Meadows and Woodlands
This is a trip of 7 miles along the River Lee Navigation, with 4 locks from Dobbs Weir Lock No 6 to Hertford Lock No 1, which will take approximately 3 hours and 40 minutes. Or you may choose a more leisurely cruise, taking time to moor up and enjoy the beauty of the countryside along the way – here are a few ideas of what you can see.
There’s lots to discover when mooring your canal boat at Dobbs Weir, as well as using it as a base to explore further afield. There are plenty of walks, places to spot wildlife and discover history as well as peaceful fishing spots. If you are feeling peckish and don’t fancy cooking in the fully equipped kitchen on-board, you could have a picnic or eat at the Cafe or riverside pub.
Take some time out to stretch your legs and enjoy some wildlife watching in the surrounding meadows and woodlands. If you would like to enjoy a longer walk, head south and follow the walking route signs and, within 10 minutes, you can discover Nazeing Meads and enjoy the three large lagoons, wildflower meadows and woodlands.
Just to the north of Dobbs Weir is Glen Faba, a large lake with grassland, reedbeds and woods, this is a quieter and wilder place to explore and a great area for wildlife watching.
Back on your boat, continue along to Feilde’s Weir Lock as you head towards the the Lee Valley Park Authority owned Ryehouse Gatehouse, a medieval former fortified manor house with a rich history. Built in 1443 by Sir Andrew Ogard, a Danish knight, this is one of the first brick built houses in the country. The Gatehouse has an important history, most notably being at the centre of an unsuccessful plot in 1683 to assassinate King Charles II and his brother, the Duke of York (later James II).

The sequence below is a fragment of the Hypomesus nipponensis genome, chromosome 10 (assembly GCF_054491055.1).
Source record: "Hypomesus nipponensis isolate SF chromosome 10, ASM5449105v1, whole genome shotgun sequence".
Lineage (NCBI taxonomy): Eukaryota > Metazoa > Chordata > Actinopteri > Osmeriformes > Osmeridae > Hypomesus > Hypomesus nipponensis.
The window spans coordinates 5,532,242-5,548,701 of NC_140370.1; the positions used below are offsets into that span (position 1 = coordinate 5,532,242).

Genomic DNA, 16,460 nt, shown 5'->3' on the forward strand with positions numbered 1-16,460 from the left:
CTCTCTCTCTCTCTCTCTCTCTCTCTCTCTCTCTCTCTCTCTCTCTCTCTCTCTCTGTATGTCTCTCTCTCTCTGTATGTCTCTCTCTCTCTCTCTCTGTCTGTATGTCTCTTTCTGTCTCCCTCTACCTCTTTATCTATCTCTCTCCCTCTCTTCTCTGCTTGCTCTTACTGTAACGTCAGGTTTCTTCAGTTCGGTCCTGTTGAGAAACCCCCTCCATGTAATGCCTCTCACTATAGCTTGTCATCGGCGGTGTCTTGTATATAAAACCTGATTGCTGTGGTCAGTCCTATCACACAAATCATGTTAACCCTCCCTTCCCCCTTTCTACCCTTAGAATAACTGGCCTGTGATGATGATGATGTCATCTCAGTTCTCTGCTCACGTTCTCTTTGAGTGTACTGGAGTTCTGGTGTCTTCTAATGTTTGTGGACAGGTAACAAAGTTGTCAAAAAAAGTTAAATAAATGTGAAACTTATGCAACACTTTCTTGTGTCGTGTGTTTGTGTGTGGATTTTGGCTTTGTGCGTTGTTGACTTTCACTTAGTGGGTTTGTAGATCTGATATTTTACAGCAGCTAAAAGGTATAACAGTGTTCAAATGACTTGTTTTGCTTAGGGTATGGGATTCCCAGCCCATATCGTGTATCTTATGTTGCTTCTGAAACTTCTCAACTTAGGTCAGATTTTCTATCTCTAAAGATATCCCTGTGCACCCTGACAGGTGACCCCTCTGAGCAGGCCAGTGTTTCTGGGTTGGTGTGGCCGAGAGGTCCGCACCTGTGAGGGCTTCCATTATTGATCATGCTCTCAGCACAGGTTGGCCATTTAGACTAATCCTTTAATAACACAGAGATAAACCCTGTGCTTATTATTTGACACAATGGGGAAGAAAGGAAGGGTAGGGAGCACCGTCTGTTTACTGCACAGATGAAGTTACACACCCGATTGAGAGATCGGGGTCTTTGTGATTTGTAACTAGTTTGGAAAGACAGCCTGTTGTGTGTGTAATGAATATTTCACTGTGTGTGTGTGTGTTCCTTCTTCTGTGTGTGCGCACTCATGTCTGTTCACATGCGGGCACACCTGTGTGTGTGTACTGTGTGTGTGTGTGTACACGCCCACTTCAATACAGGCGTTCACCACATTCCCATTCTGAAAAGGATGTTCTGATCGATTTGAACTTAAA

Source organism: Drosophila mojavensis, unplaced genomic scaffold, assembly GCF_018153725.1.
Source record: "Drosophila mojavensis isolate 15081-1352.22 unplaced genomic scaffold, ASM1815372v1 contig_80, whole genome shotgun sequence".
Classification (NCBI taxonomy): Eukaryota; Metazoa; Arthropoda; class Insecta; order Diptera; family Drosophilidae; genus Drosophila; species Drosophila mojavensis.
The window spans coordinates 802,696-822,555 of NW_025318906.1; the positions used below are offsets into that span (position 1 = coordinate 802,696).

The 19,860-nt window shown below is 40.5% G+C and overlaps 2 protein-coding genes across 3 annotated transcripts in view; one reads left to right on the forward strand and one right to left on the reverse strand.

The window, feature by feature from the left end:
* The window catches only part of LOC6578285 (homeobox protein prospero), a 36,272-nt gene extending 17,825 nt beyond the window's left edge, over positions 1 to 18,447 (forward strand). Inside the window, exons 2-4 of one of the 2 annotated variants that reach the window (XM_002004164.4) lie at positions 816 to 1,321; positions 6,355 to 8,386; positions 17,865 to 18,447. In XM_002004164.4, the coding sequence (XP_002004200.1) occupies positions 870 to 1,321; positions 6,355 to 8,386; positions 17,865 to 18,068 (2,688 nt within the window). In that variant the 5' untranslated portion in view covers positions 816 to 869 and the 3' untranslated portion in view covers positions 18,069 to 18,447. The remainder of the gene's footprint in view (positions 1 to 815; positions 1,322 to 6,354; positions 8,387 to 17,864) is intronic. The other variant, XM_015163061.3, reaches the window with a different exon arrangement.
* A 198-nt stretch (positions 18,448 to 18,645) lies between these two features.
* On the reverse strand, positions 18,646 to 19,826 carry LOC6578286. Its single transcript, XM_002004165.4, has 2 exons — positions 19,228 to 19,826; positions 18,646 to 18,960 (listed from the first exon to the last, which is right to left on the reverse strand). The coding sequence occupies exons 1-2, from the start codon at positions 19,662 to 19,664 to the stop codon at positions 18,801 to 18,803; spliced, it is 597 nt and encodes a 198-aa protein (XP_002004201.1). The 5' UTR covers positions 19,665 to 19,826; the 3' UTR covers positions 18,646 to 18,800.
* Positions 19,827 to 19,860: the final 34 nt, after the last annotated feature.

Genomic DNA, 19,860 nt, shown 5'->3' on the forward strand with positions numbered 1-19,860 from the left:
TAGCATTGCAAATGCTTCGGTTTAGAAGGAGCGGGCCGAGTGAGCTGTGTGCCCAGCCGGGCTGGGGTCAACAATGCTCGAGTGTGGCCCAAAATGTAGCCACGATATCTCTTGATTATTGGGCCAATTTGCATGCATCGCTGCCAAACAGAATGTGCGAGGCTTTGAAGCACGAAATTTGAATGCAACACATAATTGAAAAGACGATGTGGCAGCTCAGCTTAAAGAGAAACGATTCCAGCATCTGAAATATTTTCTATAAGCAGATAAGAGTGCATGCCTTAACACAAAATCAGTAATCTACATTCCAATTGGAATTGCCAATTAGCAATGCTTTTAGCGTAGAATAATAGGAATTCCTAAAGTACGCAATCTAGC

Now a grade 1 listed building, the Gatehouse is open to the public and while there you could visit the nearby Rye House Quay which is a lovely spot for a picnic or take a short walk to Rye Meads Nature Reserve.
The RSPB Reserve is popular with birdwatchers, walkers and photographers, with many hides and trails to follow. The delightful wetland reserve hosts a diverse range of habitats which attract a wide variety of birds including common tern, snipe, green sandpipers, shovelers, gadwalls, tufted ducks and kingfisher, as well as many other animals and plant life.
Back on board we head towards the picturesque village of Stanstead Abbotts, which has a train station (on the London Liverpool Street line) and a number of shops, pubs and restaurants. There are also moorings available here at Lee Valley Marina.
Continuing our journey we pass through two locks – Stanstead Lock and Hardmead Lock, cruising past Amwell Nature Reserve, a Site of Special Scientific Interest managed by Herts and Middlesex Wildlife Trust. The Reserve is a diverse wetland, which includes a complex of lakes, reedbeds, grassland, scrub and woodland that support internationally important numbers of wintering wildfowl with breeding birds and dragonflies.
We continue to Hertford through the beautiful countryside, passing through the pretty ancient town of Ware in east Hertfordshire. Read more about Ware in our blog: Discover 10,000 years of history and homemade brownies – Ware by canal boat
As you head into Hertford, through Hertford Lock, you will pass Hartham Common, a large public open space in the centre of Hertford, comprising wildlife-rich river corridors, cattle-grazed meadows, and a network of paths and various recreational facilities.
You will then reach your final destination and will find that Hertford is a town well worth exploring!
Discover Hertford Castle a Grade I listed building, originally built on the site of a Norman Castle. Hertford Castle Gatehouse is all that remains of Hertford Castle and is now available for wedding and private hire.
Hertford also has a local museum, which depicts the history of Hertford with local artefacts, objects and images. The town has a wealth of shops, restaurants, attractions and events to discover and enjoy.